They shimmer and spin. They entice and satisfy. And these days, after years of near extinction, aluminum Christmas trees are back in the limelight, beloved by mid-century modern aficionados as the ultimate in holiday décor.
Once derisively called 'tin Tannenbaums,' aluminum Christmas trees provoked or infuriated many people when they first hit the market in 1959—but entranced so many others.
Jerry Waak, a sales manager for the Aluminum Specialty Company, the outfit that first mass-produced the silver-needled tinsel trees, recalls typical reactions. "People would laugh," recalls Waak. "Some people would say, 'You're kidding!' A lot of people said they would never sell. Some people would just about throw you out of their store."
But that wasn't what young Bill Yaryan thought about the aluminum tree his parents set up in their furniture store in the early 1960s. He'd sit on the floor and watch the silver tree rotate on its stand while the color wheel revolved as well in a kind of crazy dance.
"When the color wheel and tree were rotating, the effect was so wonderful and so totally artificial," says Yaryan, who lives in a modern Alexander home in the San Fernando Valley. "Tree, 'snow,' and ornaments would change in blazing unison to red, green, and blue, as the tree and wheel spun endlessly. It was completely unhinged from any other Christmas decorations in use then. Its space-age novelty was great."
Over the past few years, aluminum trees have made a comeback, and nowhere more so than in mid-century modern homes, where they just seem so—at home. What could be more eye-on-the-future, after all, or—dare we say it?—greener, than an aluminum Christmas tree?
"Aluminum," Gary Gand observes, "was the material that was going to save the earth back in the '50s. When we were kids, aluminum foil was just the greatest stuff. And aluminum cars."
"They are one of the great icons of the time," says Gand, who lives in an Alexander tract home in Palm Springs and in a Keck-and-Keck modernist home near Chicago, "like the boomerang, the Formica kitchen table top, and the TV dinner."
Unlike 'real' trees—but really, how is wood any 'realer' than aluminum?—the aluminum sort never drop their needles. "All the kitsch but no sticky pitch," is how Scot Nicholls, who lives in a San Jose Eichler, puts it. "There's no mess involved. Christmas goes up—and Christmas goes down and into a box, and it's gone. It's pretty easy."
And Gand, who insists against some evidence to the contrary that mid-century modern homes "are incredible green-friendly" thanks to passive solar design and compact plans, says that aluminum trees complete the environmentally friendly package.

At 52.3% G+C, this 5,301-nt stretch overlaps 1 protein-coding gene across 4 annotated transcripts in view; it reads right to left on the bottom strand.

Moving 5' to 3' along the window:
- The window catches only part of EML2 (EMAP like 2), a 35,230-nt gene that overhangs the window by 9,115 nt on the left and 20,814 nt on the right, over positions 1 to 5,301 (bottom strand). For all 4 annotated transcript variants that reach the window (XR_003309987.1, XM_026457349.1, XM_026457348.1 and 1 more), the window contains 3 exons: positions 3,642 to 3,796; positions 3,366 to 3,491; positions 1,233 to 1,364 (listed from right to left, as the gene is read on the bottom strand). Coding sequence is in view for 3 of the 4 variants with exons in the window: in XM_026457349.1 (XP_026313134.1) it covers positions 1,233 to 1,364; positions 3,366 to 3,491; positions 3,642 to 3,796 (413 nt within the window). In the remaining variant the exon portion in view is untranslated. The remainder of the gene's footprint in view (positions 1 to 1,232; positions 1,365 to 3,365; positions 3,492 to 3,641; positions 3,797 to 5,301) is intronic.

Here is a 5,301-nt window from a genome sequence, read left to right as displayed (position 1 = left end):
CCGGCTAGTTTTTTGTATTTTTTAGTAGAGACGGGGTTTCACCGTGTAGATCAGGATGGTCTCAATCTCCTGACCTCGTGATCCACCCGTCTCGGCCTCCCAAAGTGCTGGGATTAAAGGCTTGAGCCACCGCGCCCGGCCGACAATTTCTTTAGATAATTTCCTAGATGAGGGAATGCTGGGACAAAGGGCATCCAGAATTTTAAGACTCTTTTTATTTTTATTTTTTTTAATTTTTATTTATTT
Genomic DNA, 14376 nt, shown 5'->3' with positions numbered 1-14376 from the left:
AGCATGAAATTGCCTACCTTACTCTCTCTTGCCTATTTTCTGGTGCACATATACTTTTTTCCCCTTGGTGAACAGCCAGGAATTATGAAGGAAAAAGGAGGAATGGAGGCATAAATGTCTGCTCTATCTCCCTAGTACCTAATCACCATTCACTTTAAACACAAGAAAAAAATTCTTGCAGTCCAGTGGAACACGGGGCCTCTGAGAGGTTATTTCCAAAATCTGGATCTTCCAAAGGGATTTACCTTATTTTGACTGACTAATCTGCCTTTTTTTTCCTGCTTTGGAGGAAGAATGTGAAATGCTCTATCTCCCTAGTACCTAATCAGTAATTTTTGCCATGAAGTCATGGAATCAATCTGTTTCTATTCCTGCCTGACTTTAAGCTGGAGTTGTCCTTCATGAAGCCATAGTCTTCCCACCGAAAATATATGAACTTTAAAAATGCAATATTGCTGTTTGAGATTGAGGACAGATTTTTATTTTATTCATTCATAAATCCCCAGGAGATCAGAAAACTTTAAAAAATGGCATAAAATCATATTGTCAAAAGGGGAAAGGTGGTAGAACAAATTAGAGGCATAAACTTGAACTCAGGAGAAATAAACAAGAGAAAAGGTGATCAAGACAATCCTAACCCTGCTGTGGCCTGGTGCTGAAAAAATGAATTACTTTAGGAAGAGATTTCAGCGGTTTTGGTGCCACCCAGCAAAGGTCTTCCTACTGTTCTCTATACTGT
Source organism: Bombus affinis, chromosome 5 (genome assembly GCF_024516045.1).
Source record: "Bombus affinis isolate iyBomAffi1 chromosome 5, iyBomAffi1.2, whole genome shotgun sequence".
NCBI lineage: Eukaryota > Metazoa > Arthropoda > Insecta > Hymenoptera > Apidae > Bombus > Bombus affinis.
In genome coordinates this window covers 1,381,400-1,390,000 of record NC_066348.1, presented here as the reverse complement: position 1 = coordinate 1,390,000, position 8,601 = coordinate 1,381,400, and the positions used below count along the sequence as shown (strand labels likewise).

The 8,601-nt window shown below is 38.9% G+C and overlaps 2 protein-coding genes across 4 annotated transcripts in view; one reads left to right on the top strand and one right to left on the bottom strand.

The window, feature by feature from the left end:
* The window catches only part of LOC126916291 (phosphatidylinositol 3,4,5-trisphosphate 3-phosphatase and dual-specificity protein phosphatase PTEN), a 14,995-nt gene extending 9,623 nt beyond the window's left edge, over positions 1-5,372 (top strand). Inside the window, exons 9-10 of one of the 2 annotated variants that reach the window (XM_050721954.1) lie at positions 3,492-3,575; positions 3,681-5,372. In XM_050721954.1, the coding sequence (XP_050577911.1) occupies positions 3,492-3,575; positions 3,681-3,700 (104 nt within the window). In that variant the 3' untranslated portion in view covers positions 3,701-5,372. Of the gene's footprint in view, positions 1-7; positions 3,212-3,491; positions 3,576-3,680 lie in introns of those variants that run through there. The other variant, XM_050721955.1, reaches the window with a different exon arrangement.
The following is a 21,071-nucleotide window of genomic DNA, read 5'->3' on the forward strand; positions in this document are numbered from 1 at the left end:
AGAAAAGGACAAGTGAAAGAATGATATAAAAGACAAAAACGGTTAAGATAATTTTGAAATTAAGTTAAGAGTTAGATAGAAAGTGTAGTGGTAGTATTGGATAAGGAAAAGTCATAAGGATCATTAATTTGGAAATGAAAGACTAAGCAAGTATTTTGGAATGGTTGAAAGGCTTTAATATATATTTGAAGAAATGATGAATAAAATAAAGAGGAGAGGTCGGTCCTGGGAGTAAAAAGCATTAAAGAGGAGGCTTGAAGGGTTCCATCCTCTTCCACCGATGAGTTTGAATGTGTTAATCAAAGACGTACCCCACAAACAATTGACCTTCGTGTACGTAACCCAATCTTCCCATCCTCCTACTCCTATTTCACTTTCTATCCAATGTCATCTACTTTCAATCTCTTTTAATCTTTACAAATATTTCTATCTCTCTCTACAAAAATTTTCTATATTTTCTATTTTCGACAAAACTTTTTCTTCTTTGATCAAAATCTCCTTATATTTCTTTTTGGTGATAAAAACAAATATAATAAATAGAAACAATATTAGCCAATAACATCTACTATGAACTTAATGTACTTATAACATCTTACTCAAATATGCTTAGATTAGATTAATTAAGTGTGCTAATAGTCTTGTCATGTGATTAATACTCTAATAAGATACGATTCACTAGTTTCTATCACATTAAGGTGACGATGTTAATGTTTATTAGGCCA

"There's some astronomical number of Christmas trees that get thrown out every year. It's like 100 million trees every year. But people don't pay attention to it—because it's Christmas," he says. "The beauty of the aluminum tree, if you're a green person, it's the same tree over and over again for 50 years."
"The aluminum tree seemed to symbolize a new birth in technology, a better, more rational way of living," Julie Lindemann and John Shimon wrote in 'Season's Gleamings: The Art of the Aluminum Christmas Tree' (Melcher Media, 2004), their book that ignited the aluminum tree craze. They concluded: "The modernist Christmas had arrived."
Dave Peterson, who owns a San Jose Eichler home, sensed the modernist appeal of aluminum trees even when he was a boy living in his parents' 1870s Victorian home in Wisconsin—not far, coincidentally, from Manitowoc, where Aluminum Specialty manufactured its trees. Peterson's mother filled their home with precious antiques, and their Christmas was highly traditional.
But young Dave coveted his neighbor's Christmas. "The lady across the street from us had an aluminum tree in her picture window, and I thought it was the coolest thing ever."
"It's the rotating lights along with the chrome," he says. "Think about Cadillac bumpers—the chrome '50s."
But if 1950s modernism was all about rational planning and efficiency, then the aluminum tree transcends its genre—just as that other icon of the '50s, the flying saucer, transcends the U-2, not to mention anything flown by Pan Am. Lindemann and Shimon, who began their foray into aluminum mania by collecting as many Aluminum Specialty trees as they could find and arraying them, forest-like, in their art studio, picked up on this early.